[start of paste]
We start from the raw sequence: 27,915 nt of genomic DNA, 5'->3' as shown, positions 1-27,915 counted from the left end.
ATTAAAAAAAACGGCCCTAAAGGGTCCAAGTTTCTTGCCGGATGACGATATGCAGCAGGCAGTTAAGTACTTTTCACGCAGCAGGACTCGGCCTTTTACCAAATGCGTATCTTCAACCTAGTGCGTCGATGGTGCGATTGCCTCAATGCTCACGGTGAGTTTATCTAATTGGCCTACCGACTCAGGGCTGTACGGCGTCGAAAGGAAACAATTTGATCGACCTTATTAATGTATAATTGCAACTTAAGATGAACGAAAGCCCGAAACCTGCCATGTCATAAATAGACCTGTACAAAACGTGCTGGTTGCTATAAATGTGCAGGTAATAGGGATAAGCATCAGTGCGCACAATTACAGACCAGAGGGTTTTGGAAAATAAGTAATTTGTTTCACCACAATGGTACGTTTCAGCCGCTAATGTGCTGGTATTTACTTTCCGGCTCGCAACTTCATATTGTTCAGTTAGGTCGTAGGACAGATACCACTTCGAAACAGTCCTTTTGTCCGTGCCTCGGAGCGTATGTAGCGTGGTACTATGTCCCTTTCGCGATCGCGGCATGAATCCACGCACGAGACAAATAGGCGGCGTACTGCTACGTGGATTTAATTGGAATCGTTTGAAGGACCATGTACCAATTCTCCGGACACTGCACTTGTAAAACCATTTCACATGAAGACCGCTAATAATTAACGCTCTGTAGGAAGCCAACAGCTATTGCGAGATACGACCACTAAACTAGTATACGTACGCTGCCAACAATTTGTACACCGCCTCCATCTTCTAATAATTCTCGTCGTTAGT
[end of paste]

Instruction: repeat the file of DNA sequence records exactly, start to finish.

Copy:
We start from the raw sequence: 27,915 nt of genomic DNA, 5'->3' as shown, positions 1-27,915 counted from the left end.
ATTAAAAAAAACGGCCCTAAAGGGTCCAAGTTTCTTGCCGGATGACGATATGCAGCAGGCAGTTAAGTACTTTTCACGCAGCAGGACTCGGCCTTTTACCAAATGCGTATCTTCAACCTAGTGCGTCGATGGTGCGATTGCCTCAATGCTCACGGTGAGTTTATCTAATTGGCCTACCGACTCAGGGCTGTACGGCGTCGAAAGGAAACAATTTGATCGACCTTATTAATGTATAATTGCAACTTAAGATGAACGAAAGCCCGAAACCTGCCATGTCATAAATAGACCTGTACAAAACGTGCTGGTTGCTATAAATGTGCAGGTAATAGGGATAAGCATCAGTGCGCACAATTACAGACCAGAGGGTTTTGGAAAATAAGTAATTTGTTTCACCACAATGGTACGTTTCAGCCGCTAATGTGCTGGTATTTACTTTCCGGCTCGCAACTTCATATTGTTCAGTTAGGTCGTAGGACAGATACCACTTCGAAACAGTCCTTTTGTCCGTGCCTCGGAGCGTATGTAGCGTGGTACTATGTCCCTTTCGCGATCGCGGCATGAATCCACGCACGAGACAAATAGGCGGCGTACTGCTACGTGGATTTAATTGGAATCGTTTGAAGGACCATGTACCAATTCTCCGGACACTGCACTTGTAAAACCATTTCACATGAAGACCGCTAATAATTAACGCTCTGTAGGAAGCCAACAGCTATTGCGAGATACGACCACTAAACTAGTATACGTACGCTGCCAACAATTTGTACACCGCCTCCATCTTCTAATAATTCTCGTCGTTAGT